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“At this point, I’m throwing in the towel and saying we don’t want to be part of the AFN,” said Joe Alphonse, Tl’etinqox First Nation Chief and Tribal Chairman of the Tŝilhqot’in National Government, located in the province’s Central Interior.

“Until a lot of healing takes place there, the Tŝilhqot’in don’t want to be part of anything like that,” he said. “That misery ship they’re running, we don’t want it to dock here.”

During the charged meeting of AFN chiefs last Wednesday, a motion to remove Ms. Archibald passed with 71 per cent of the vote. The resolution was moved and seconded by two women, Chief Irene Kells of Zhiibaahaasing First Nation in Ontario and Chief Kyra Wilson of Long Plains First Nation in Manitoba.

Mr. Alphonse was one of the dissenters, voting to keep the embattled national chief despite a year of controversy over her conduct.

At the time of the vote, he said chiefs still hadn’t been given a full picture of the investigation into workplace misconduct complaints against Ms. Archibald.

“That’s not good governance,” he said. “They’ve really weakened the AFN as an organization.”

The removal of Ms. Archibald has left the AFN at a crossroads, and not for the first time. New leaders often come to power on pledges of major changes to the organization’s mandate.

“It seems to be the case that at the end of every national chief’s term, the AFN encounters an identity crisis,” said Hayden King, executive director of the Yellowhead Institute, an Indigenous-led research and education centre at Toronto Metropolitan University.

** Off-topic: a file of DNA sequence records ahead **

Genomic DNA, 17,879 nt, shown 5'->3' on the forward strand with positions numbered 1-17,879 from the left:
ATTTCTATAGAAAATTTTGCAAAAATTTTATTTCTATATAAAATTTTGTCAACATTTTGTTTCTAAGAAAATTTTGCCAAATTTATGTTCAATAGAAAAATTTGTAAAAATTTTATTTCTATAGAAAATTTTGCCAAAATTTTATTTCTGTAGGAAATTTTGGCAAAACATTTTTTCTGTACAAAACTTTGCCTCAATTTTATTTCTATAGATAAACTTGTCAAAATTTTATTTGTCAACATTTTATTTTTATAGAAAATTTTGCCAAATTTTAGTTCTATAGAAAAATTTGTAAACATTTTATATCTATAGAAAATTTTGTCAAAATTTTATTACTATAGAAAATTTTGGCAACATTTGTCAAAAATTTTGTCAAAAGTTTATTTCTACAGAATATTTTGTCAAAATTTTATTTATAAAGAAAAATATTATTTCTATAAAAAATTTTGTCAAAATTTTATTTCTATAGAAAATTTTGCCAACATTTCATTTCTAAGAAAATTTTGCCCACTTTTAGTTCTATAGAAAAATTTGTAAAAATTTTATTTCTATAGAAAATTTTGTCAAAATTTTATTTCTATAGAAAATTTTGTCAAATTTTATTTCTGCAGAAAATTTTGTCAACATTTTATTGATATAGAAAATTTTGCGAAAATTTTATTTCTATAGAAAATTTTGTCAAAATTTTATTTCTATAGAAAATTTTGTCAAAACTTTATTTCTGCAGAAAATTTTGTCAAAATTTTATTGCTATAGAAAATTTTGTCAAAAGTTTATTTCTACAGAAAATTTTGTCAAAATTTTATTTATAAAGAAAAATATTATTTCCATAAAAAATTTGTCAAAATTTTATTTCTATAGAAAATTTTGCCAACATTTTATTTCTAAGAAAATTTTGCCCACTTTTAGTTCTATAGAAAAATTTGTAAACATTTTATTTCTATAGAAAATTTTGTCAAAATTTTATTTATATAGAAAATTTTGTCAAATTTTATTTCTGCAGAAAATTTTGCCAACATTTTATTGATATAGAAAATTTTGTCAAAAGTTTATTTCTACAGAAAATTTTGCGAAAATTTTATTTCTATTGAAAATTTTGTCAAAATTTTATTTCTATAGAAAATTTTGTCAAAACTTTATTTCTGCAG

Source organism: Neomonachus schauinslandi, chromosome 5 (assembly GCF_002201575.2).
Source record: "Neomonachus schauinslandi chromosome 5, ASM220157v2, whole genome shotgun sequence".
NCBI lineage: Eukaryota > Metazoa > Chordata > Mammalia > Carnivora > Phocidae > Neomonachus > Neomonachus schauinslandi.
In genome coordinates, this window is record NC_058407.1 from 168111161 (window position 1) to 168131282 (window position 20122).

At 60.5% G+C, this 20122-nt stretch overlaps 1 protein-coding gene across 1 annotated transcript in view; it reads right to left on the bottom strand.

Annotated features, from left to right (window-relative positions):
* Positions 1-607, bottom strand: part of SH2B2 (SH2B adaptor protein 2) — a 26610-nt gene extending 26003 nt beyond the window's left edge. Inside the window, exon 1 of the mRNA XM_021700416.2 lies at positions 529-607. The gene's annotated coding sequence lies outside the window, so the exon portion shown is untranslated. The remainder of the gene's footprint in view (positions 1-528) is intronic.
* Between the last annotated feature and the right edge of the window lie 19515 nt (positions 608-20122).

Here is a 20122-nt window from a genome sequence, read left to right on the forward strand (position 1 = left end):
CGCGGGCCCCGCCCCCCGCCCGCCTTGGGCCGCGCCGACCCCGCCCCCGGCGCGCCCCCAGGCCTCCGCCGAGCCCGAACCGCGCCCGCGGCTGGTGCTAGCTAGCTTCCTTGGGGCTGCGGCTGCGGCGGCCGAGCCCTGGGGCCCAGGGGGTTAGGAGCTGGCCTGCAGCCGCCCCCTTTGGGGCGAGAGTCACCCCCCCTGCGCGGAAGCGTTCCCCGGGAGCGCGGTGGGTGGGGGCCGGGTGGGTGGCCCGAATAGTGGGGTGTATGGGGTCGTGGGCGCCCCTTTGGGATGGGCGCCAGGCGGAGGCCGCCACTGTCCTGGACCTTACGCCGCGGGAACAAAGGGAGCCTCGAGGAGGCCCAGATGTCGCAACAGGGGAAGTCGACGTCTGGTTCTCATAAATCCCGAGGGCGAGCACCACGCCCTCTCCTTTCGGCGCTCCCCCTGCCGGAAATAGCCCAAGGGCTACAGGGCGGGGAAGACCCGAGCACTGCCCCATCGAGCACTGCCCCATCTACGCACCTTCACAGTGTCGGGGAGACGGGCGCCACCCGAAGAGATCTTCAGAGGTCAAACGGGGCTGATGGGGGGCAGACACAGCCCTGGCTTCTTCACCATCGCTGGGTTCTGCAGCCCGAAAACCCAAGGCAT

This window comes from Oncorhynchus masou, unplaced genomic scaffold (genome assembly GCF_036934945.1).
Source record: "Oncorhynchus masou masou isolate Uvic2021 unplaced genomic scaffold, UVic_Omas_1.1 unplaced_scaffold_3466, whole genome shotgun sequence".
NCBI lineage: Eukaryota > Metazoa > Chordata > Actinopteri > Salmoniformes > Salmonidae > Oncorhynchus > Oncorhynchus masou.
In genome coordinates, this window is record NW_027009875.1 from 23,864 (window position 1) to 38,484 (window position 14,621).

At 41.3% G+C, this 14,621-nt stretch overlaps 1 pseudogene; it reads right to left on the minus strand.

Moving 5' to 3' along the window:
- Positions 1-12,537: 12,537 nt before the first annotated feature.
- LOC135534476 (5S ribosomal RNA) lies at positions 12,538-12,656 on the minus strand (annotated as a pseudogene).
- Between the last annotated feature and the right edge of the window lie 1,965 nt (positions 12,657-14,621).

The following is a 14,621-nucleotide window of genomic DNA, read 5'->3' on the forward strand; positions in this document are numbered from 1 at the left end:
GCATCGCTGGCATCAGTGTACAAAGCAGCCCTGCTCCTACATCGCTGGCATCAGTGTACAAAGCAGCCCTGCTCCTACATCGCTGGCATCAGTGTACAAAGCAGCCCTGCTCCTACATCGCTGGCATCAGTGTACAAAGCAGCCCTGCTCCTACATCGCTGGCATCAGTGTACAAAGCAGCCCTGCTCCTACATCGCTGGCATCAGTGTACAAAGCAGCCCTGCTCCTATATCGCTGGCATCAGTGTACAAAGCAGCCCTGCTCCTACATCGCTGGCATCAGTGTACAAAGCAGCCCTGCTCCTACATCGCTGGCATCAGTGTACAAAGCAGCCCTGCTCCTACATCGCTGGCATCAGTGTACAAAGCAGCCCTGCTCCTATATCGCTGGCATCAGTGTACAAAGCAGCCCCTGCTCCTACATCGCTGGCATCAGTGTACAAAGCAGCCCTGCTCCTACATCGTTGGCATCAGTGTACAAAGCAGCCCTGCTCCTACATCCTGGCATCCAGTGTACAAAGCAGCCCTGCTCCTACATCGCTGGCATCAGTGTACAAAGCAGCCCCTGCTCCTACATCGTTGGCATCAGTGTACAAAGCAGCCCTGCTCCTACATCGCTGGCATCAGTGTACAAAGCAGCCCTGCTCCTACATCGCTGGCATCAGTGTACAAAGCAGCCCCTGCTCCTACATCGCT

Ms. Archibald was elected in 2021, but internal conflicts overshadowed the aims and accomplishments of her time in office and derailed the organization’s direction.

“There is a lot of work to be done, a lot of uncertainty and another blow to the credibility of an organization that is struggling to demonstrate what it’s actually working for,” said Dr. King.

There has long been differing opinions over the purpose of the AFN. Some see it as an organization negotiating on behalf of First Nations; others as a group that acts as a broker between nations.

“It’s a constant push and pull,” said Dr. King. “It’s the toughest job in politics.”

That difficulty stems from arguments over the AFN’s mandate, as well as the array of factions a national chief is expected to represent: more than 900,000 people living in more than 600 First Nations.

Ms. Archibald ran on a “heart-centred” approach to leadership that would emphasize kindness and respect. While that didn’t come to pass, said Dr. King, her victory based on that platform shows that there’s an appetite for a leader who can sow harmony.

She said in her Monday video that in addition to being reinstated and for a forensic audit to be completed, she wants to see a healing path forward.

“This becomes an opportunity for us to turn a corner away from the colonial path of attack and political garbage that’s been happening in our communities and in our organizations for the last three or four decades, the time has come to change.”